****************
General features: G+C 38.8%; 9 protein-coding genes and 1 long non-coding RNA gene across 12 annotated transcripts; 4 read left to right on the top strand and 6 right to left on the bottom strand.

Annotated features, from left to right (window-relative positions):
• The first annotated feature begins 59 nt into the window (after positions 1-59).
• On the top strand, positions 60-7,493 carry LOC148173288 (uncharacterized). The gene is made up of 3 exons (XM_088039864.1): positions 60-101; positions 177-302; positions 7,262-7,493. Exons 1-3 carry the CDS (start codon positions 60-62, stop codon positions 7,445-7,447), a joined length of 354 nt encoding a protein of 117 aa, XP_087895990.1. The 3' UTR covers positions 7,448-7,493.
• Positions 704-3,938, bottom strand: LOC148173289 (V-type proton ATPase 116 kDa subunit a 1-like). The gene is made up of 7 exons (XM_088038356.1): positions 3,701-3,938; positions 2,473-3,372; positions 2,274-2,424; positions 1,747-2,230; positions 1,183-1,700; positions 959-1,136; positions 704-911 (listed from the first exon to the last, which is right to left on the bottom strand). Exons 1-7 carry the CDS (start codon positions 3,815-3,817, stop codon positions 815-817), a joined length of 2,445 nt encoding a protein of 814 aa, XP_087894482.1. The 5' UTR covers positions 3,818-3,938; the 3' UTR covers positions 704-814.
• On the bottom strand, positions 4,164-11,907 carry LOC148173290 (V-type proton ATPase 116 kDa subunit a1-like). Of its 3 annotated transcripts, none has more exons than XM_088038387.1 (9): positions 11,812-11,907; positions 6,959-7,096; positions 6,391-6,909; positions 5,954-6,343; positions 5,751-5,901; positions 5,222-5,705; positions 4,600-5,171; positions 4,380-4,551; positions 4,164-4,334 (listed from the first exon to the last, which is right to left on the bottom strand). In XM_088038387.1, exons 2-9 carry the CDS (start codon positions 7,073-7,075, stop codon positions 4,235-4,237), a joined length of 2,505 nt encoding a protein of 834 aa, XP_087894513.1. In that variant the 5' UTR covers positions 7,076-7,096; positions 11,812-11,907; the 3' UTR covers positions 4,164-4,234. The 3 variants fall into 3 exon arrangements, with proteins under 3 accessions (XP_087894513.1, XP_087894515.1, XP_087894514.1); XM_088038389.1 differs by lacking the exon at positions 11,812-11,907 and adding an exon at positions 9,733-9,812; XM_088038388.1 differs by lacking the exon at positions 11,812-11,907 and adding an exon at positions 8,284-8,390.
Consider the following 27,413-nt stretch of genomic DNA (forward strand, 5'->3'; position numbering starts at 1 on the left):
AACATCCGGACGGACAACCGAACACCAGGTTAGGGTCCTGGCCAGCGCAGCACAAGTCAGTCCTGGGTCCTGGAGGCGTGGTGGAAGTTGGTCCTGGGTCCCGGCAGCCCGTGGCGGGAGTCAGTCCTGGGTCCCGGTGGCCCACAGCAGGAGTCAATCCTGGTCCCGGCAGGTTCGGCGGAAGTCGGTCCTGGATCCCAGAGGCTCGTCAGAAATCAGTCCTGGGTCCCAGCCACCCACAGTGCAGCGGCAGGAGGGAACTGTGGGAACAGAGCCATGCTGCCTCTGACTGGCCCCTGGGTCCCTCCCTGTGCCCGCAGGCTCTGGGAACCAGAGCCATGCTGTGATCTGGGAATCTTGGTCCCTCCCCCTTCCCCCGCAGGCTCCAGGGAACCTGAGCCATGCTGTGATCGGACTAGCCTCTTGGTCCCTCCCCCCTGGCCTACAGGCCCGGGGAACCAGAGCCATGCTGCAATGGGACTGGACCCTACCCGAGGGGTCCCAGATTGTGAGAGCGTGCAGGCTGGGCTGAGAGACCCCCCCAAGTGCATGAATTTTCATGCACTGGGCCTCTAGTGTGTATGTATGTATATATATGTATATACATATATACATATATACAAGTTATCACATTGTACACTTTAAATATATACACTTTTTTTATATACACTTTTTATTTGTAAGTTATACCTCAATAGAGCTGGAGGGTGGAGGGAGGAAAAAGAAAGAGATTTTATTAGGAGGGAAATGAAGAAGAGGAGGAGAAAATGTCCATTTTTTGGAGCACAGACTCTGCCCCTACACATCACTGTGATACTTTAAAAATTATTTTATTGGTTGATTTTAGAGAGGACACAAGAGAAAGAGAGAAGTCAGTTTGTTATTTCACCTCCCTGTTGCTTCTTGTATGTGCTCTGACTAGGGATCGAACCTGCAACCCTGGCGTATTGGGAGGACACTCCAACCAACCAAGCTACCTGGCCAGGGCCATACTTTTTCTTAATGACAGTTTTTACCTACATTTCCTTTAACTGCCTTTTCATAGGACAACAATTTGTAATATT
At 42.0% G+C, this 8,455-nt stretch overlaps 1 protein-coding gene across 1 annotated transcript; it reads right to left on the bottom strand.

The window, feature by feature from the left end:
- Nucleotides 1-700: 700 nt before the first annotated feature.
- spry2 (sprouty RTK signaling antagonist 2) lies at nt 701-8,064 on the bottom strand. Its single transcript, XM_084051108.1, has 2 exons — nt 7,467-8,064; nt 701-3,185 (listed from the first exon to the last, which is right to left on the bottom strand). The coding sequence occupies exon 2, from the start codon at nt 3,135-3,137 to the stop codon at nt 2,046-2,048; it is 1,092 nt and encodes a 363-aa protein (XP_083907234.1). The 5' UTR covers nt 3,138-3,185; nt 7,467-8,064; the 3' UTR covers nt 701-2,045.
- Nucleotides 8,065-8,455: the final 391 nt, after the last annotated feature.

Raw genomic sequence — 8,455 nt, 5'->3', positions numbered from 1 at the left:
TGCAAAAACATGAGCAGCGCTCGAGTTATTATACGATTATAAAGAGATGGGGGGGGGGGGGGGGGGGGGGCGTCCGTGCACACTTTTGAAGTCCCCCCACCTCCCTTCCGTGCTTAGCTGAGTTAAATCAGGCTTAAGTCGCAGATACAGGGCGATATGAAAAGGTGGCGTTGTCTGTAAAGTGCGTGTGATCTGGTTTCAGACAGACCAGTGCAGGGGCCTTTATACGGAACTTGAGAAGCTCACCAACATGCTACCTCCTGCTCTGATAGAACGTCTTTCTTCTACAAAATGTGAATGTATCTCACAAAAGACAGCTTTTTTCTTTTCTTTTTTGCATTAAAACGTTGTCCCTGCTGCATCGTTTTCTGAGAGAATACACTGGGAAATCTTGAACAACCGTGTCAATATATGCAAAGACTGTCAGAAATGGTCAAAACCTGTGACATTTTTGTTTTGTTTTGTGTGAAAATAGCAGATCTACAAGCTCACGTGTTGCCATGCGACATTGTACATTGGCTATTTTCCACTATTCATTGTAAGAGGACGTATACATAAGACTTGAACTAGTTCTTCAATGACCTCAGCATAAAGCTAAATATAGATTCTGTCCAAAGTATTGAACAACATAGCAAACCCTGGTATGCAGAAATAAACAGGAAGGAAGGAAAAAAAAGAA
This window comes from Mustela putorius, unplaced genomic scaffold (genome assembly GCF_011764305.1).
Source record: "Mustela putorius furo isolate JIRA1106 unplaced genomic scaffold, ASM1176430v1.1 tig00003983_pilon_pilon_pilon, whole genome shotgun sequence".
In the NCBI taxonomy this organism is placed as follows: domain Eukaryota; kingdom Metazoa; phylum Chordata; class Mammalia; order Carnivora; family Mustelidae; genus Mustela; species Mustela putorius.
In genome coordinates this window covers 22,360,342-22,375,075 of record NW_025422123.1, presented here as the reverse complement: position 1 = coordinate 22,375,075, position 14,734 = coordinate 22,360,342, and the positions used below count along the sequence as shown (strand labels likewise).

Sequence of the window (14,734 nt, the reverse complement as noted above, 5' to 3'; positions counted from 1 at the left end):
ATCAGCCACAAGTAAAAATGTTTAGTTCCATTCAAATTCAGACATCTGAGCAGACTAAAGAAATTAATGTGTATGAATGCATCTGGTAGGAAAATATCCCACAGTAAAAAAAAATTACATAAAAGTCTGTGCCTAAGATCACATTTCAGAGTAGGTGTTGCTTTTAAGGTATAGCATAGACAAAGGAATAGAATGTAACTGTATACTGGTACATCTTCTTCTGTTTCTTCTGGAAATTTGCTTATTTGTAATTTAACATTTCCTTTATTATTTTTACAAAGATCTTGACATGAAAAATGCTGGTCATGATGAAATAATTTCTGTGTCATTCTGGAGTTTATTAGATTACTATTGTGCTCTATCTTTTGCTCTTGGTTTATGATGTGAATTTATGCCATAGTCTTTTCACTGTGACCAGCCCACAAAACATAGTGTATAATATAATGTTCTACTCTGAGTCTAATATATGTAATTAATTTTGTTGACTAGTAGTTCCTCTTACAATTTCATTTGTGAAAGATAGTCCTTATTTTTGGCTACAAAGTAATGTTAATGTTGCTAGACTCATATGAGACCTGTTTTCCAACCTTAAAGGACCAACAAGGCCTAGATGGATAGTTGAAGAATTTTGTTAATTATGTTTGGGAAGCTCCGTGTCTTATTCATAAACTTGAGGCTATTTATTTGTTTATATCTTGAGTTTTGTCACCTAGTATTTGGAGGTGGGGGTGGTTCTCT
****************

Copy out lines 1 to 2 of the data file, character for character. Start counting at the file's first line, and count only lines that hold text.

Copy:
General features: G+C 38.8%; 9 protein-coding genes and 1 long non-coding RNA gene across 12 annotated transcripts; 4 read left to right on the top strand and 6 right to left on the bottom strand.

Annotated features, from left to right (window-relative positions):